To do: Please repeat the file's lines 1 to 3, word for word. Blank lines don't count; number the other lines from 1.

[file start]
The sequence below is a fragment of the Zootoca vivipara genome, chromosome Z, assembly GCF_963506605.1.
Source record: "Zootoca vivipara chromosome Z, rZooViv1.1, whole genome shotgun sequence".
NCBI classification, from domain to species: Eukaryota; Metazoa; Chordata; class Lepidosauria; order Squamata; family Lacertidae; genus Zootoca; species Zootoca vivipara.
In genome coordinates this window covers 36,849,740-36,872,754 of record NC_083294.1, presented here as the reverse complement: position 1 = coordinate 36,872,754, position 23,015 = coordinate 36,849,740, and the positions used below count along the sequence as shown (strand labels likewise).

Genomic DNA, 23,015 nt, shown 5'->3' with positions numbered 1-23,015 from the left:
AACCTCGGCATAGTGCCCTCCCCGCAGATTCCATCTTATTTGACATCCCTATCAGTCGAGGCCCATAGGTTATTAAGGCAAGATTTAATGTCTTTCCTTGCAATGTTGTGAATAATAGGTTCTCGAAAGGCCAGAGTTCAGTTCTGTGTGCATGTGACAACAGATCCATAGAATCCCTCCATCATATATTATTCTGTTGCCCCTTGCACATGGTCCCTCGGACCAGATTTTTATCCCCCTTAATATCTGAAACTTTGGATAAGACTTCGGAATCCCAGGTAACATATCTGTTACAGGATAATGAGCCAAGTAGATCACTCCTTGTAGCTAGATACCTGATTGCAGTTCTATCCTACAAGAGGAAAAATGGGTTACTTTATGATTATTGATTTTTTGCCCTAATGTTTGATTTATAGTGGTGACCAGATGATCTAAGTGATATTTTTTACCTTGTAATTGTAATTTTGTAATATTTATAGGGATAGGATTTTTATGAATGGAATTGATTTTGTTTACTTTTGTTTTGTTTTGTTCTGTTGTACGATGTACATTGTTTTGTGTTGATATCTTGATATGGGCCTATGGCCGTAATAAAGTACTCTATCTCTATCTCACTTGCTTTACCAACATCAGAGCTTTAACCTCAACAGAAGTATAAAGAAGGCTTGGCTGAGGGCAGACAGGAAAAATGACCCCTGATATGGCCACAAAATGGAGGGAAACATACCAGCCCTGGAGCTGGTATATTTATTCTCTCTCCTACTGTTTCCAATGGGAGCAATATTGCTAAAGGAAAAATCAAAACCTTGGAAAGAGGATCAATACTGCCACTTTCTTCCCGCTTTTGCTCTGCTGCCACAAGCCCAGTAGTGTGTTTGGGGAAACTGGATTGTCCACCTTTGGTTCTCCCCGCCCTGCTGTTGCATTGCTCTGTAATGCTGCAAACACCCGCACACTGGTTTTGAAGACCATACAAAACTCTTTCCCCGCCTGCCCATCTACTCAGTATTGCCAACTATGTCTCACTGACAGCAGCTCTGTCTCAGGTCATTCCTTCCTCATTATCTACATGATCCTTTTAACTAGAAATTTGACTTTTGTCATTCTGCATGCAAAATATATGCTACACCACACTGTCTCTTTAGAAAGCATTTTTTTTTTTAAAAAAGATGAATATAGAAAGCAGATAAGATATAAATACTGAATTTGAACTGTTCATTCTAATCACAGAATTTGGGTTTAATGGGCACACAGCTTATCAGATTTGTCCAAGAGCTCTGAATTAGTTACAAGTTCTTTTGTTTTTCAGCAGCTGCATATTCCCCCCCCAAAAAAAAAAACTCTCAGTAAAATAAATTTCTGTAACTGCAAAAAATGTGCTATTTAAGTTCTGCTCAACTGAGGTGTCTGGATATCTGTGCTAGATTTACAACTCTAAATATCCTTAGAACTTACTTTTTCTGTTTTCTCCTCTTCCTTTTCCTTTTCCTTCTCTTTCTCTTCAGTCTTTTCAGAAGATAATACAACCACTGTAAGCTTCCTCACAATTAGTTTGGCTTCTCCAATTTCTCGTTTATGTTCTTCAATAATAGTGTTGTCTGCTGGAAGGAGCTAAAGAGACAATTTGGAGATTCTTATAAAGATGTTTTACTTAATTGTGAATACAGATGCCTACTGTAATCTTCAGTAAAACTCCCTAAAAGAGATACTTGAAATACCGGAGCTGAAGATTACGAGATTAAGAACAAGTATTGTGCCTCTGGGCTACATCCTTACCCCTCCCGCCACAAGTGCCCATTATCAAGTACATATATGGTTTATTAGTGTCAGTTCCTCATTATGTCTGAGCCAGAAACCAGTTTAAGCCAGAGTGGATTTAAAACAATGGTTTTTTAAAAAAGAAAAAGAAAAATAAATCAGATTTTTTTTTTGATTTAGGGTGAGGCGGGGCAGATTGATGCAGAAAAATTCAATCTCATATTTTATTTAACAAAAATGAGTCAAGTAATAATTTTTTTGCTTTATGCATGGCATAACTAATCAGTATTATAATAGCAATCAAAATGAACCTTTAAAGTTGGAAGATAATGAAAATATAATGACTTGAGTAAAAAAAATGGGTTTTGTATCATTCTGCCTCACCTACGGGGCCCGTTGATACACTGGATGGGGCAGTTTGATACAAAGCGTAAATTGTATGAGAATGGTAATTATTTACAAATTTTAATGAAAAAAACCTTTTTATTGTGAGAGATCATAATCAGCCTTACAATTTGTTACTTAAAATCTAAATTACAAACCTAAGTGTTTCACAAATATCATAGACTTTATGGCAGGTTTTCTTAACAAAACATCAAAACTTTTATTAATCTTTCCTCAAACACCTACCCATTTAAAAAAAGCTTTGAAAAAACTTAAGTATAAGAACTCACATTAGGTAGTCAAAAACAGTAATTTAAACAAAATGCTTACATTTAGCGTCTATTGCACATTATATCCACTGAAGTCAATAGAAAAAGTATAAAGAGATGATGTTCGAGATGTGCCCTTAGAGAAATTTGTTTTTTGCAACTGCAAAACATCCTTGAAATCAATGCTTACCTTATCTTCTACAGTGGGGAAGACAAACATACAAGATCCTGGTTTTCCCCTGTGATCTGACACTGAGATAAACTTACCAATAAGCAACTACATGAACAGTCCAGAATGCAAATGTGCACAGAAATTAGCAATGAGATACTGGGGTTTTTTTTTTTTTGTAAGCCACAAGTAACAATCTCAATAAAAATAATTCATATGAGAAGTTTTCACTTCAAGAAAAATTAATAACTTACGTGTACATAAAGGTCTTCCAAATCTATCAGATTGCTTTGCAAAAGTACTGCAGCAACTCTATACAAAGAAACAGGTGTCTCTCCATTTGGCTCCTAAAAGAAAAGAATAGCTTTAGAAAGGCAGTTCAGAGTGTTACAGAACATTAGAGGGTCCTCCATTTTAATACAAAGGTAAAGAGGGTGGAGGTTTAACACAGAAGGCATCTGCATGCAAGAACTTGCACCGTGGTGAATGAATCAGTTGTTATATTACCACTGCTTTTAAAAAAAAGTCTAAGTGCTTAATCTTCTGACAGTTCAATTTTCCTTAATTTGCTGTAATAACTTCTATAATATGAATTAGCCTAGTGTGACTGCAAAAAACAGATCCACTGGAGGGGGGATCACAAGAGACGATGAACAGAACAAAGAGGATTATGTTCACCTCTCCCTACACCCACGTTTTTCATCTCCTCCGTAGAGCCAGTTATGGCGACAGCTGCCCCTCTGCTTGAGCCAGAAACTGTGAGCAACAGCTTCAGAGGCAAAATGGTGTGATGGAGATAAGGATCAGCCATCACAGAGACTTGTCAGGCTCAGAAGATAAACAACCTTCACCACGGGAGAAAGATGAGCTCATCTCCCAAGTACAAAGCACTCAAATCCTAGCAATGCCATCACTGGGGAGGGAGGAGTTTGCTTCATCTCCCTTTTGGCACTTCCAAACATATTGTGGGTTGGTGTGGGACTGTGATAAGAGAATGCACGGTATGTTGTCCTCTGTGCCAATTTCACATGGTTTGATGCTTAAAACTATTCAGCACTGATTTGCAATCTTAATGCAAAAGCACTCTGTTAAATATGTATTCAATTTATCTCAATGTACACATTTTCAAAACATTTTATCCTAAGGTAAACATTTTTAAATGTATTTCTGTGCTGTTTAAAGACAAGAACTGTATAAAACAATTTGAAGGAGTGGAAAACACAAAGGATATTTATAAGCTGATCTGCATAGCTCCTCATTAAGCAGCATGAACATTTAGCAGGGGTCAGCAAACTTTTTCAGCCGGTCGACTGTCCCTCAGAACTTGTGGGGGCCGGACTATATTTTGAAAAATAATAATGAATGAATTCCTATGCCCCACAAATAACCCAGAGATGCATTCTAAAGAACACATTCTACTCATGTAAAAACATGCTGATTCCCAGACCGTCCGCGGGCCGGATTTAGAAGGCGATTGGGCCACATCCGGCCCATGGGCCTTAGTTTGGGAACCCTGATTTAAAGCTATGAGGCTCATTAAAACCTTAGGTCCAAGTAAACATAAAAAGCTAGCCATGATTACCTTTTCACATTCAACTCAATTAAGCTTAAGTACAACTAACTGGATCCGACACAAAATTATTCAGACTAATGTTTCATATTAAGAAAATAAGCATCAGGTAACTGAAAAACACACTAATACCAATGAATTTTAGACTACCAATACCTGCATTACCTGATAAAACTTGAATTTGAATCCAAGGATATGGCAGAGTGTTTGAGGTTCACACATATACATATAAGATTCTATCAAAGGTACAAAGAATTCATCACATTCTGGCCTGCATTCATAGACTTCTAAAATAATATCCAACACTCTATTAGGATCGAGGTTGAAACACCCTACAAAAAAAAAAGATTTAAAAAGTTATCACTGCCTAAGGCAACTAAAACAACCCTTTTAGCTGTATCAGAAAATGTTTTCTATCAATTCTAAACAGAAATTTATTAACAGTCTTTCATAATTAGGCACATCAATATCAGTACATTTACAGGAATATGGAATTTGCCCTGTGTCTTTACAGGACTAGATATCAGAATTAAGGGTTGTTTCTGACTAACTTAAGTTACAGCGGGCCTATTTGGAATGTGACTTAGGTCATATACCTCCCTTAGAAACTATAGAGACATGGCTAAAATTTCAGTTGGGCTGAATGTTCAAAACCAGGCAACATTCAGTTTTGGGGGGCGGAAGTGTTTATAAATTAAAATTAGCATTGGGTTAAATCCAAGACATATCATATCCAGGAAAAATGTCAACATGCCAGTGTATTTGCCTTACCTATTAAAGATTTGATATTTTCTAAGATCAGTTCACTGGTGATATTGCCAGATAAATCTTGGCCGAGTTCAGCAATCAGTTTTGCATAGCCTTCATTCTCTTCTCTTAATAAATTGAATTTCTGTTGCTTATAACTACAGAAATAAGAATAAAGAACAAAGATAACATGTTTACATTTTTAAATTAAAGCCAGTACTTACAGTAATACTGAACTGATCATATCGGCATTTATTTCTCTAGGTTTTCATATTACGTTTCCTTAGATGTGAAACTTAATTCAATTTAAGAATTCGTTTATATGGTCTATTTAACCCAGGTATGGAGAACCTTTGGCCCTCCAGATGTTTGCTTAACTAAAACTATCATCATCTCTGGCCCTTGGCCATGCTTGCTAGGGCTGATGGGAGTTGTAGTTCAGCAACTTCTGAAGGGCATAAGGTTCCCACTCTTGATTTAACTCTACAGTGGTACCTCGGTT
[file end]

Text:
The sequence below is a fragment of the Zootoca vivipara genome, chromosome Z, assembly GCF_963506605.1.
Source record: "Zootoca vivipara chromosome Z, rZooViv1.1, whole genome shotgun sequence".
NCBI classification, from domain to species: Eukaryota; Metazoa; Chordata; class Lepidosauria; order Squamata; family Lacertidae; genus Zootoca; species Zootoca vivipara.